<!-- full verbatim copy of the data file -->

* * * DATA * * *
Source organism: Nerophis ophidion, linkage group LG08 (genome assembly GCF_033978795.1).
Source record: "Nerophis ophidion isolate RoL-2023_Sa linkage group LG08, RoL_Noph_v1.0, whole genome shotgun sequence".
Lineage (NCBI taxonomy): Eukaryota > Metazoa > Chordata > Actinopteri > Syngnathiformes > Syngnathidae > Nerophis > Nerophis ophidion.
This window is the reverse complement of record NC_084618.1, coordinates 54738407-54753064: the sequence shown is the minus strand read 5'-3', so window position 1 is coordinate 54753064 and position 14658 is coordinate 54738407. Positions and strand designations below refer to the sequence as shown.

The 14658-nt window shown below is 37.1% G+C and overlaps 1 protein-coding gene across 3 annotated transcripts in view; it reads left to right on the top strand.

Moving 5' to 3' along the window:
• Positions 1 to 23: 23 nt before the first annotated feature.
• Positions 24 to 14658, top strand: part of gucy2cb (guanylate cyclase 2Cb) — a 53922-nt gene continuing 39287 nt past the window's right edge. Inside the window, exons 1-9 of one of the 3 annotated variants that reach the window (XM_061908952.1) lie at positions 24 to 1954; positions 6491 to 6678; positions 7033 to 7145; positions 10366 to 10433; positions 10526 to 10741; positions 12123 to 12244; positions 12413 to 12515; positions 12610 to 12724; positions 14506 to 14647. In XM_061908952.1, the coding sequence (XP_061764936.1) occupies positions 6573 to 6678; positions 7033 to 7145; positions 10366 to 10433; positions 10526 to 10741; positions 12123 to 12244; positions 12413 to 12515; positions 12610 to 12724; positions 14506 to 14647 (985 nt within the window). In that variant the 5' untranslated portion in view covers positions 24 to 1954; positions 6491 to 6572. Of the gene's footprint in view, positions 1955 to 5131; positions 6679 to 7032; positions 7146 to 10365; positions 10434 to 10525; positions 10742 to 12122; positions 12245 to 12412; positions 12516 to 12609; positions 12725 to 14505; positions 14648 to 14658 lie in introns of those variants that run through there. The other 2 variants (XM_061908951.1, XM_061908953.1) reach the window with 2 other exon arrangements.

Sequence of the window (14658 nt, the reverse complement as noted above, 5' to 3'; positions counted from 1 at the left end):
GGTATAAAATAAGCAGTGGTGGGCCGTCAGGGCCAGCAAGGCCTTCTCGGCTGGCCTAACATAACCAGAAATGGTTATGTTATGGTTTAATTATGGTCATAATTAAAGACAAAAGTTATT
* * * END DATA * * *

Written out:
Source organism: Nerophis ophidion, linkage group LG08 (genome assembly GCF_033978795.1).
Source record: "Nerophis ophidion isolate RoL-2023_Sa linkage group LG08, RoL_Noph_v1.0, whole genome shotgun sequence".
Lineage (NCBI taxonomy): Eukaryota > Metazoa > Chordata > Actinopteri > Syngnathiformes > Syngnathidae > Nerophis > Nerophis ophidion.
This window is the reverse complement of record NC_084618.1, coordinates 54738407-54753064: the sequence shown is the minus strand read 5'-3', so window position 1 is coordinate 54753064 and position 14658 is coordinate 54738407. Positions and strand designations below refer to the sequence as shown.

The 14658-nt window shown below is 37.1% G+C and overlaps 1 protein-coding gene across 3 annotated transcripts in view; it reads left to right on the top strand.

Moving 5' to 3' along the window:
• Positions 1 to 23: 23 nt before the first annotated feature.
• Positions 24 to 14658, top strand: part of gucy2cb (guanylate cyclase 2Cb) — a 53922-nt gene continuing 39287 nt past the window's right edge. Inside the window, exons 1-9 of one of the 3 annotated variants that reach the window (XM_061908952.1) lie at positions 24 to 1954; positions 6491 to 6678; positions 7033 to 7145; positions 10366 to 10433; positions 10526 to 10741; positions 12123 to 12244; positions 12413 to 12515; positions 12610 to 12724; positions 14506 to 14647. In XM_061908952.1, the coding sequence (XP_061764936.1) occupies positions 6573 to 6678; positions 7033 to 7145; positions 10366 to 10433; positions 10526 to 10741; positions 12123 to 12244; positions 12413 to 12515; positions 12610 to 12724; positions 14506 to 14647 (985 nt within the window). In that variant the 5' untranslated portion in view covers positions 24 to 1954; positions 6491 to 6572. Of the gene's footprint in view, positions 1955 to 5131; positions 6679 to 7032; positions 7146 to 10365; positions 10434 to 10525; positions 10742 to 12122; positions 12245 to 12412; positions 12516 to 12609; positions 12725 to 14505; positions 14648 to 14658 lie in introns of those variants that run through there. The other 2 variants (XM_061908951.1, XM_061908953.1) reach the window with 2 other exon arrangements.

Sequence of the window (14658 nt, the reverse complement as noted above, 5' to 3'; positions counted from 1 at the left end):
GGTATAAAATAAGCAGTGGTGGGCCGTCAGGGCCAGCAAGGCCTTCTCGGCTGGCCTAACATAACCAGAAATGGTTATGTTATGGTTTAATTATGGTCATAATTAAAGACAAAAGTTATT